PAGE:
— Report on the Condition of the South • Carl Schurz

... philanthropy. He is impressed by the evils of the old prison system which had already roused Oglethorpe (who like Goldsmith—as I may notice—disputed with Johnson as to the evils of luxury) and was soon to arouse Howard. The greatest attraction of the Vicar is due to the personal charm of Goldsmith's character, but his character makes him sympathise with the wider social movements and the growth of genuine philanthropic sentiment. Goldsmith, in his remarks upon the Present State of Polite Learning (1759), explains ...
— English Literature and Society in the Eighteenth Century • Leslie Stephen

... HOWARD CHAPEL, NASHVILLE, TENN.—Our attendance this month has never fallen below forty-five. One of the established churches of the city with a membership five times as large as ours has an average of ten to its prayer meetings. We have fifteen or twenty. We have also organized ...
— The American Missionary, October, 1890, Vol. XLIV., No. 10 • Various

... were adopted in the proceedings against witches in Connecticut, and it will suffice to cite one of the reports of a committee—Sarah Burr, Abigail Burr, Abigail Howard, Sarah Wakeman, and Hannah Wilson,—"apointed (by the court) to make sarch upon ye bodis of Marcy Disbrough and Goodwif Clauson," at Fairfield, in September and October 1692, sworn to before Jonathan Bell, Commissioner, and John ...
— The Witchcraft Delusion In Colonial Connecticut (1647-1697) • John M. Taylor

... individual to build an opera-house. The people who act there are called turkey actors, for the reason that they hibernate during most of the year and only appear when the turkey is ripe for plucking in holiday time. They then go out and depredate the country. They have a wonderful repertoire, from Howard's "Shenandoah" to Hood's "Sarsaparilla." They play everywhere; it is called the kerosene circuit. If there is nothing else available they let the water out of the water-tank at the station and play in that. [Laughter.] Gentlemen, ...
— Modern Eloquence: Vol II, After-Dinner Speeches E-O • Various

... said honest Ned, "tickle some of them a bit. Touch up that bullet-headed house-breaker that's drunk—Sam Stancheon, they call him—lave a nate impression of the big kay on his head; he'll undherstand it, you know; and there's Molly Brady, or Emily Howard, as she calls herself, give her a clink on the noddle to stop her jinteelity. Blast her pedigree; nothing will serve her but she must be a lady on our hands. Tell her I'll not lave a copper ring or a glass brooch on her body if ...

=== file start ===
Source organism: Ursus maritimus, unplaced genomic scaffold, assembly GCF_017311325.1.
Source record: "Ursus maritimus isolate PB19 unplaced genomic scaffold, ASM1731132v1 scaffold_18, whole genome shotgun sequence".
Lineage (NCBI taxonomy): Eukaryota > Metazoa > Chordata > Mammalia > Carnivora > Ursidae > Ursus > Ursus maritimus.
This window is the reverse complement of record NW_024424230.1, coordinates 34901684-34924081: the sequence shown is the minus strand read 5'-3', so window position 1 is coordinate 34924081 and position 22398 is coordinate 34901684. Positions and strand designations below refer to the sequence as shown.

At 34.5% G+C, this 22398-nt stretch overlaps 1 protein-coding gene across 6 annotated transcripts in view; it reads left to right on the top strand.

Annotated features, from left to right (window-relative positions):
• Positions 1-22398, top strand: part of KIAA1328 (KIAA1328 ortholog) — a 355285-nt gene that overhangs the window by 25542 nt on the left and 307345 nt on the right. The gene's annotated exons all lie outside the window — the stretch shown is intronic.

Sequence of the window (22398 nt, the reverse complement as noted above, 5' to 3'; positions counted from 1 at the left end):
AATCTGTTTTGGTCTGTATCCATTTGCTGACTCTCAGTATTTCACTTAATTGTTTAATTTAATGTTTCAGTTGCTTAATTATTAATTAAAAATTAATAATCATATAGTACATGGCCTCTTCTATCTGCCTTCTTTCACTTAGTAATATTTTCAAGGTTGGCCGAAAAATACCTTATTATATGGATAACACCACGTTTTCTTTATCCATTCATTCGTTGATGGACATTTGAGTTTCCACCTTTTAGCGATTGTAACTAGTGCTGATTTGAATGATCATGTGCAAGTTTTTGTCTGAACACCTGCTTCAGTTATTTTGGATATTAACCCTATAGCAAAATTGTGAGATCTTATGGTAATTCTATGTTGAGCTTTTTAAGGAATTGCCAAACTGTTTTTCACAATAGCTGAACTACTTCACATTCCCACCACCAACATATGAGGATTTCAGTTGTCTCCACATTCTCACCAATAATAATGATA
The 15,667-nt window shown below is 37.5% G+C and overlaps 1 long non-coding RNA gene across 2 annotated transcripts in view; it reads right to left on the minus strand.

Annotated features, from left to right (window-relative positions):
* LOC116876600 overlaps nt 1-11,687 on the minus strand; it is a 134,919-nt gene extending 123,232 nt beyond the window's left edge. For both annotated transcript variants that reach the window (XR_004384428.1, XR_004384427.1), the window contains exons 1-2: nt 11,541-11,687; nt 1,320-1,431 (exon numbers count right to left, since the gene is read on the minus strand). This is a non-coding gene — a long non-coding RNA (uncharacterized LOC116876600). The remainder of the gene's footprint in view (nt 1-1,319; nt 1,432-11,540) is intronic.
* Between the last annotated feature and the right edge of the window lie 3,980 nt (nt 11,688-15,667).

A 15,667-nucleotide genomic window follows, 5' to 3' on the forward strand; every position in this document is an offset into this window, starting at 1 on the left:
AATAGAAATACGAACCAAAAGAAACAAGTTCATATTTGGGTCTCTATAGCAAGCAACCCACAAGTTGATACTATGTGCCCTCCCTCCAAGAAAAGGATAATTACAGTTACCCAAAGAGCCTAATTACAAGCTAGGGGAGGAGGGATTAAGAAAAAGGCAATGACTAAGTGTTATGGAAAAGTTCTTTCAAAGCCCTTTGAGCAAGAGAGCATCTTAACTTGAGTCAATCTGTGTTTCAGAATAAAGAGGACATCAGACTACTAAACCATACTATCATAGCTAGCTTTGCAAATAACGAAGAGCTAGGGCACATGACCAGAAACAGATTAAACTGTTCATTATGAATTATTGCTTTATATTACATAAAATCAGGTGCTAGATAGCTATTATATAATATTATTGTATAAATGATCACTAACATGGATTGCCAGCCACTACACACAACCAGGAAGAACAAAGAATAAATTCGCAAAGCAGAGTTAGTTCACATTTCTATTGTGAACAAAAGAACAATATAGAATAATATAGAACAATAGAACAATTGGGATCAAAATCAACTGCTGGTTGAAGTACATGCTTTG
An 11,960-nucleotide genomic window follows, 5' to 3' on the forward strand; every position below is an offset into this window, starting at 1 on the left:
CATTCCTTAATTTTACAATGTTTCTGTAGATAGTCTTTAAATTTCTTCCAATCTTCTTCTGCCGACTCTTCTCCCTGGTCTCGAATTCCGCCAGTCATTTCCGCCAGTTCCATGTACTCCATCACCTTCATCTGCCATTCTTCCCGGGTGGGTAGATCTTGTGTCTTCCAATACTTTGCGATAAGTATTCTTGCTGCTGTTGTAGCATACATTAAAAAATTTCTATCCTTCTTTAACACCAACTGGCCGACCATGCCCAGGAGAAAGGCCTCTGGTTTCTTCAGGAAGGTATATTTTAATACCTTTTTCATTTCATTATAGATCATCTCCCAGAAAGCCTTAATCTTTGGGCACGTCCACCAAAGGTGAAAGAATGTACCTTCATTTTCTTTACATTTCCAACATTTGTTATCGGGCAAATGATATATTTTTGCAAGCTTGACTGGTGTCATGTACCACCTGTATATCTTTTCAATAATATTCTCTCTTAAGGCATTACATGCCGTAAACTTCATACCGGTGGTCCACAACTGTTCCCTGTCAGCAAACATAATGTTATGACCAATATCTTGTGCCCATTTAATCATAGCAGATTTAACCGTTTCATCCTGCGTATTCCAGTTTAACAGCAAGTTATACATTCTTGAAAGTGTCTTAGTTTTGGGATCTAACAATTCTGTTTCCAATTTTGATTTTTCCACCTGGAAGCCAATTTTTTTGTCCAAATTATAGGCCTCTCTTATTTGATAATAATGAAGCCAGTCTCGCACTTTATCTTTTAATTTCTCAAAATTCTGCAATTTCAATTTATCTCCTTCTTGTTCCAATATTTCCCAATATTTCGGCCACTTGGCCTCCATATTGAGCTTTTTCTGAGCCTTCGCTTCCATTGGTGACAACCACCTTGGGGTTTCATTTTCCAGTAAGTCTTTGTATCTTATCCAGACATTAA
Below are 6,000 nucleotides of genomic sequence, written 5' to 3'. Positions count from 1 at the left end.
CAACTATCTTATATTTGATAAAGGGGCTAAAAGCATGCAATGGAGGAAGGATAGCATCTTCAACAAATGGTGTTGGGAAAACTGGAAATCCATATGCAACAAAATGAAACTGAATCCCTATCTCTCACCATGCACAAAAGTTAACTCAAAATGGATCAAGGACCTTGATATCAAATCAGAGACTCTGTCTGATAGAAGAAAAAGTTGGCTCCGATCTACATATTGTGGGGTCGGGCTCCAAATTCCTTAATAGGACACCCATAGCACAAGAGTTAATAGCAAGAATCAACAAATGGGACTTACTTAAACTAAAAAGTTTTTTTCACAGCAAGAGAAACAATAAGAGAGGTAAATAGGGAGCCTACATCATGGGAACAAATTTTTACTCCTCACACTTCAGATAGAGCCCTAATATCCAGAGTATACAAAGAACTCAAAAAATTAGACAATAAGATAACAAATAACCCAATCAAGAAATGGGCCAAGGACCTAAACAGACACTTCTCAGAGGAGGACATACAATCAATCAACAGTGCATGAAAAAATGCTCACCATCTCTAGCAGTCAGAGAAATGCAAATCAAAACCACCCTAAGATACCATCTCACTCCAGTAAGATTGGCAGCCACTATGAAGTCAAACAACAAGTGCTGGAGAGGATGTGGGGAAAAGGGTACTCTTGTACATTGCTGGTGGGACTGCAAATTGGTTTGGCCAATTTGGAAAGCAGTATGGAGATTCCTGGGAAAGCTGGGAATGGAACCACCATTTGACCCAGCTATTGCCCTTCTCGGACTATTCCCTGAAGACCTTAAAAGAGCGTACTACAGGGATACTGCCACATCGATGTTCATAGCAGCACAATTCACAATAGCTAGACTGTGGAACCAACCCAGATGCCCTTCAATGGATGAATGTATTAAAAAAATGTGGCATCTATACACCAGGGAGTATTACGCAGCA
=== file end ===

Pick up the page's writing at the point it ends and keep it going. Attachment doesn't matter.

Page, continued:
— The Black Baronet; or, The Chronicles Of Ballytrain - The Works of William Carleton, Volume One • William Carleton

... many fortunate ones who have come back to a winter of work after a summer abroad are Messrs. Claude F. Bragdon, Charles M. Sutton, and Howard Hatton, of Rochester. Messrs. Sutton and Hatton are now with J. Foster Warner. Mr. Bragdon has temporarily opened an office at 60 Trust Building, but will have offices in the new ...
— The Brochure Series of Architectural Illustration, Vol 1, No. 11, November, 1895 - The Country Houses of Normandy • Various

... sincere recantation." As was frequently the case with him, he recanted again. In a letter of 1814 he expressed to Rogers his regret for his sarcasms; and in his reference to the death of the Hon. Frederick Howard, in the third canto of Childe Harold, he tried to ...
— Byron • John Nichol

... sky; and from every pillar and wall look down the marble forms of the dead. There is scarcely a vacant niche left in all this mighty hall, so many are the statues that meet one on every side. With the exceptions of John Howard, Sir Astley Cooper and Wren, whose monument is the church itself, they are all to military men. I thought if they had all been removed except Howard's, it would better have suited such a temple, and the great soul ...
— Views a-foot • J. Bayard Taylor

... preface was written, the Reverend Charles Wallace Howard, who had been commissioned by the Legislature of Georgia to procure from the public offices in London, a copy of the records of the Trustees for the settlement of the Province, and of other colonial documents, ...
— Biographical Memorials of James Oglethorpe • Thaddeus Mason Harris

... motion again, in the usual channels, without stamps," to prevent the Stamp Act ever being enforced. Such a society composed mainly of the lower orders of people and led by rising young lawyers, was formed in New York. On January 7, at Mr. Howard's coffee house, abandoning the secrecy which had hitherto veiled their activities, its members declared to the world their principles and the motives that would determine their ...
— The Eve of the Revolution - A Chronicle of the Breach with England, Volume 11 In The - Chronicles Of America Series • Carl Becker

... observation I was glad when the Captain took home with him this "captive of his bow and spear" to be educated under his eye in Massachusetts. Cyrus has done credit to his friends, and will be satisfied with nothing short of a college-training at Howard University. I have letters from the men, very quaint in handwriting and spelling; but he is the only one whom I have seen. Some time I hope to revisit those scenes, and shall feel, no doubt, like a bewildered Rip Van ...